As the leaves begin to turn their magnificent colours and the temperatures start to drop, signs of autumn are everywhere. Just what is it about autumn that brings about feelings of nostalgia? Memories of snow sports, warm fires and cozy sweaters come to mind — and the irresistible assortment of fall foods that accompany them.
Evolutionarily, we are designed to eat according to the seasons. Foods are at their nutritional peak, they provide properties that help keep our bodies comfortable during changing temperatures, and best of all, the flavour of in-season food is unparalleled. Autumn foods are designed to prepare our bodies for low food supply in the winter and to provide rich sources of vitamins and minerals to fill our nutrient reserves.
Looking for some new autumn staples?
This fruit has enough varieties and flavours to appeal to everyone — sweet, tart and even sour make apples nature’s candy. Beyond the incredible taste, apples are an excellent source of fiber, vitamin C, beta carotene and a class of phytochemical called flavonoids.
One flavonoid that deserves attention is quercetin. Quercetin helps quench reactive oxygen species, which are responsible for DNA damage. Quercetin is also effective in reducing allergy symptoms.
We suggests choosing organic apples because conventional apples are heavily sprayed with pesticides and can be coated with wax. (The shinier the apple, the more wax.)
Choose apples that are heavy and dense, which is an indicator there is more moisture and unlikely to be mealy. To retain nutrients and increase storage life, it’s best to keep them in the refrigerator.
· 1 apple
· 500ml water
· 1-2 black tea bags
· ½ tbsp honey
· cinnamon powder
1. Peel apple and chop into small pieces.
2. Heat skillet under medium-low heat, cook apple pieces with honey for about five minutes. Add water and one to two pinches of cinnamon powder. Bring to boil.
3. Soak tea bag(s) in mixture. Take out after three to five minutes.
Beyond the obvious fall foods like corn and pumpkin, there is a category of fall vegetables called brassicas. Brassica vegetables — such as Brussels sprouts, broccoli, cauliflower and cabbage — have unique properties like improving liver detoxification and have even been shown to prevent cancer. One particularly noteworthy compound found in brassicas is glucoraphanin.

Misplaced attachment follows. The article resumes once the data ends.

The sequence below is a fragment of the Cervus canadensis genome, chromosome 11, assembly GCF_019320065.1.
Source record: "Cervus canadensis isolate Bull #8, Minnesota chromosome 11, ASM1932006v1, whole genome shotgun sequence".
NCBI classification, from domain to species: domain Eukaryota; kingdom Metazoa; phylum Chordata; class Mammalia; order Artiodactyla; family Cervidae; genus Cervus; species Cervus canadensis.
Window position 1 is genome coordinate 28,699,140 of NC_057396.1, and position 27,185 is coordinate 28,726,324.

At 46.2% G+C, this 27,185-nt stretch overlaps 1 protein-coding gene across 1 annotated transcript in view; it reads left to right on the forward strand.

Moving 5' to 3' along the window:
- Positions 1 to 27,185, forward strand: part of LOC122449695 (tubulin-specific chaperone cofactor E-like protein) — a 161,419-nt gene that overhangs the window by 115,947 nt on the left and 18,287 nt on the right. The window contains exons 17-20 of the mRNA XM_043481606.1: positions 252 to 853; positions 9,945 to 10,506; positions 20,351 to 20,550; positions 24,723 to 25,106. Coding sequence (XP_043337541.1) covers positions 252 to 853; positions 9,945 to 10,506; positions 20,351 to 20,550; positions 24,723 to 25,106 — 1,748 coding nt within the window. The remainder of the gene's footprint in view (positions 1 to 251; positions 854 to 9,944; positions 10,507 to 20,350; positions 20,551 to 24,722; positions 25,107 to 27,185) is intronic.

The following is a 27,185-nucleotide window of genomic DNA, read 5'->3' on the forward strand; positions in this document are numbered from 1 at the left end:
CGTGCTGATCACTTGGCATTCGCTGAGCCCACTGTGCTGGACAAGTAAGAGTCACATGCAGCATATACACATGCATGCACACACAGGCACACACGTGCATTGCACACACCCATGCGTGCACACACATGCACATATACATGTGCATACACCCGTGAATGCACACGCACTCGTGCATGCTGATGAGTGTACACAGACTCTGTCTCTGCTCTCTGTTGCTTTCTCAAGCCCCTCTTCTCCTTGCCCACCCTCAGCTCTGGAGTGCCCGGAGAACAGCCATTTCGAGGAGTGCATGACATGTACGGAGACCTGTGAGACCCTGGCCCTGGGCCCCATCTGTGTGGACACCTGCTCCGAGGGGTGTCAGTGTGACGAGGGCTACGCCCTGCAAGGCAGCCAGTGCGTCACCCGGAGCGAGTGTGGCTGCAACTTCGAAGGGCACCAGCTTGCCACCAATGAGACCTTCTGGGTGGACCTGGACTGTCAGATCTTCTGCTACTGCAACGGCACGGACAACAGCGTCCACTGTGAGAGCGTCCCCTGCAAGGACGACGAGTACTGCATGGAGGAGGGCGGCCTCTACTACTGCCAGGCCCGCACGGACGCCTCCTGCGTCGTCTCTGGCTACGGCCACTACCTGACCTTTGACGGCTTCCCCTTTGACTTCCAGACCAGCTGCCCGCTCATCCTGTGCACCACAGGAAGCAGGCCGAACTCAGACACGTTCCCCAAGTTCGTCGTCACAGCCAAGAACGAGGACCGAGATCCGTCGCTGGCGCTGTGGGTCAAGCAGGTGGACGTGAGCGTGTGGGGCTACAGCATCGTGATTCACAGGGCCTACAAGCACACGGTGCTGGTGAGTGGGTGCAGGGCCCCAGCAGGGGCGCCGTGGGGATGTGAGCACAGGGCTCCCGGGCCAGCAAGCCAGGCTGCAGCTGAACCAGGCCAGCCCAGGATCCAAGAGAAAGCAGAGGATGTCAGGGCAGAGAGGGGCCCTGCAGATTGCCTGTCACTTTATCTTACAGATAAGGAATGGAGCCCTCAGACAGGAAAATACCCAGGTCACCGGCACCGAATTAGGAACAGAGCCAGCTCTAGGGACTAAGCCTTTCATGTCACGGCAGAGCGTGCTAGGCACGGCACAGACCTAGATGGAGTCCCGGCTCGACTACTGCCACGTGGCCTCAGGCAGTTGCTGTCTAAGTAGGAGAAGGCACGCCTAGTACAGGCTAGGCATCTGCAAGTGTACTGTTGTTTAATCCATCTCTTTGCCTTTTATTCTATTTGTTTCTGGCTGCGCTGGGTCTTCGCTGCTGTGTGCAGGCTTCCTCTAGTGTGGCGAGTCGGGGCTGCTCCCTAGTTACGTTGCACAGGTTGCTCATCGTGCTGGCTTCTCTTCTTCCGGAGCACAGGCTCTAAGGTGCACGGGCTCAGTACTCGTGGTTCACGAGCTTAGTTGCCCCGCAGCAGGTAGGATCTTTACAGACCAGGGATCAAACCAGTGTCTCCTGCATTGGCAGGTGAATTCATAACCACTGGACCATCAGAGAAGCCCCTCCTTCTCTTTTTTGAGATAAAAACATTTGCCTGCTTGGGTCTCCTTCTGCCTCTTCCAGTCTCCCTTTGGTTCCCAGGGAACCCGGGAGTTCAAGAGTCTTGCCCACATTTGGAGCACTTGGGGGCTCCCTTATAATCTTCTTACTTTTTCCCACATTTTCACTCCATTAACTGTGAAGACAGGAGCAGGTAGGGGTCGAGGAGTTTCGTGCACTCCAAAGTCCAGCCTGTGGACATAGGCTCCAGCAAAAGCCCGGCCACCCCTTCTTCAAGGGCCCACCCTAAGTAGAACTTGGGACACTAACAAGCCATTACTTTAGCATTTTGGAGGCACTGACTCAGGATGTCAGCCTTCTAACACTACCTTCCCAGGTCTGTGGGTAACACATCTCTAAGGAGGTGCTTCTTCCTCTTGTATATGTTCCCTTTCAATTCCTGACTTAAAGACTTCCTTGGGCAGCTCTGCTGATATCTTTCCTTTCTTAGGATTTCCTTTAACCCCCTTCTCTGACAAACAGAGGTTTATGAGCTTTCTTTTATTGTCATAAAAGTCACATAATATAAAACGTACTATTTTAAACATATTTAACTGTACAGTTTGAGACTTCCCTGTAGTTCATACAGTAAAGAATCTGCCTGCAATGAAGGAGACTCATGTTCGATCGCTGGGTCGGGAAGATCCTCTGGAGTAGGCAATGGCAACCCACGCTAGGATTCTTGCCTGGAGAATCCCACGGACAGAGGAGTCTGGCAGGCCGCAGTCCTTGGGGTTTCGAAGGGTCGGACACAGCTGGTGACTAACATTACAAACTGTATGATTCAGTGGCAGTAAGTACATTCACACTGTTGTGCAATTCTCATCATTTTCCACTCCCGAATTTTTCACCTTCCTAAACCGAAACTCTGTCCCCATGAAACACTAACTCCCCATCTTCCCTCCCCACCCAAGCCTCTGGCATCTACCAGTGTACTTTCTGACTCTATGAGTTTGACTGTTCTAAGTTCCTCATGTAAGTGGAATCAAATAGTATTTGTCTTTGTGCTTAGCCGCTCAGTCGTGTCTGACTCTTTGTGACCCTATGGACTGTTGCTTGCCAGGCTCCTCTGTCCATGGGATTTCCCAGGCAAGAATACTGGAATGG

“When you eat brassicas, your body converts glucoraphanin into sulforaphane. Sulforaphane is one of those compounds everyone living in the modern world needs in their diet. This powerhouse compound induces liver detoxification and even inhibits the development of cancer cells. Food truly is medicine!
Choose Brussels sprouts and broccoli that are vibrant green and free of wilting. Store in the refrigerator to keep fresh.
· 2 cups Brussels sprouts, quartered
· 2 cups sweet potatoes, chopped
· ½ large honey crisp apple, chopped
· ¼ cup olive oil
· Juice of ½ orange + zest
· 3 cloves garlic
· 1 tbsp apple cider vinegar
· ½ tsp sea salt
1. Preheat oven to 200 degrees C
2. Grease bottom of large baking dish with organic butter, olive oil, ghee or coconut oil. Place Brussels sprouts, sweet potatoes and apples in dish and bake 45 minutes.
3. Mix together olive oil, orange juice, apple cider vinegar, garlic and sea salt and whisk until thoroughly combined.
4. Once ingredients are done cooking, remove from oven and coat with dressing. Gently mix until dressing coats entire dish.
It’s hard to imagine autumn without pumpkin. While pumpkin is most commonly associated pumpkin soup and roast dinners. This vegetable has so much more to offer!
Pumpkin is a good source of fiber and also rich in beta carotene and vitamin C. A little-known fact about pumpkin flesh is that it works like an adaptogen for bowel function, meaning it helps normalize function — either slowing things down or moving things along, depending on what your body needs.
The flesh can be used to make baked goods, ravioli, sauce and even smoothies. Pumpkin seeds are even more nutrient dense, containing protein, fiber, potassium, magnesium, iron and omega-3 fatty acids. The seeds are an easy snack and a great topping for salads.
Choose pumpkins with a hard, tough rind and avoid those that have soft, sunken or mouldy spots. Like potatoes, pumpkins should be stored in a cool, dry location.
· 1 cup pumpkin, small chunks
· 2 chicken thighs
· ½ onion, chopped
· 8 mushrooms, sliced
· 1 tbsp tamari
· 2 cups rice
· 1 tbsp olive oil
· sea salt
1. Cut chicken thighs into small pieces.
2. Heat skillet with oil, and saute chopped onions for about three minutes.
3. Add chicken and stir-fry until meat is cooked through.
4. Add pumpkin and mushrooms. Cook about two minutes and then remove from heat.
5. Add soy sauce and sea salt (to taste).
6. Rinse rice and put it into rice cooker along with 1¼ cups water.
7. Add stir-fried chicken and vegetables to rice cooker and start rice cooker.
8. Once stir-fry is done, it’s ready to serve.
If you’re looking for a simple way to increase exercise tolerance and stamina, look no further than beets. Beets have made a serious comeback since juicing became in vogue.
Beets are a great source of inorganic nitrates. When you chew beets, the bacteria in your saliva convert nitrate into nitrite and eventually into nitric oxide. Nitric oxide dilates your blood vessels, which increases blood flow and oxygen delivery. In addition to nitrates, beets contain more polyphenolic content and higher antioxidant capacity than onions, celery, spinach and broccoli.
Look for medium-size beets with smooth skin, firm roots and rich colour. Beets lose their freshness if not stored properly, so cut off the stems, place them in a plastic bag, squeeze out the air and then store them in the refrigerator.
· 1 cup beetroot, chopped
· ½ cup garbanzo beans (chick peas)
· 2-3 tbsp sesame tahini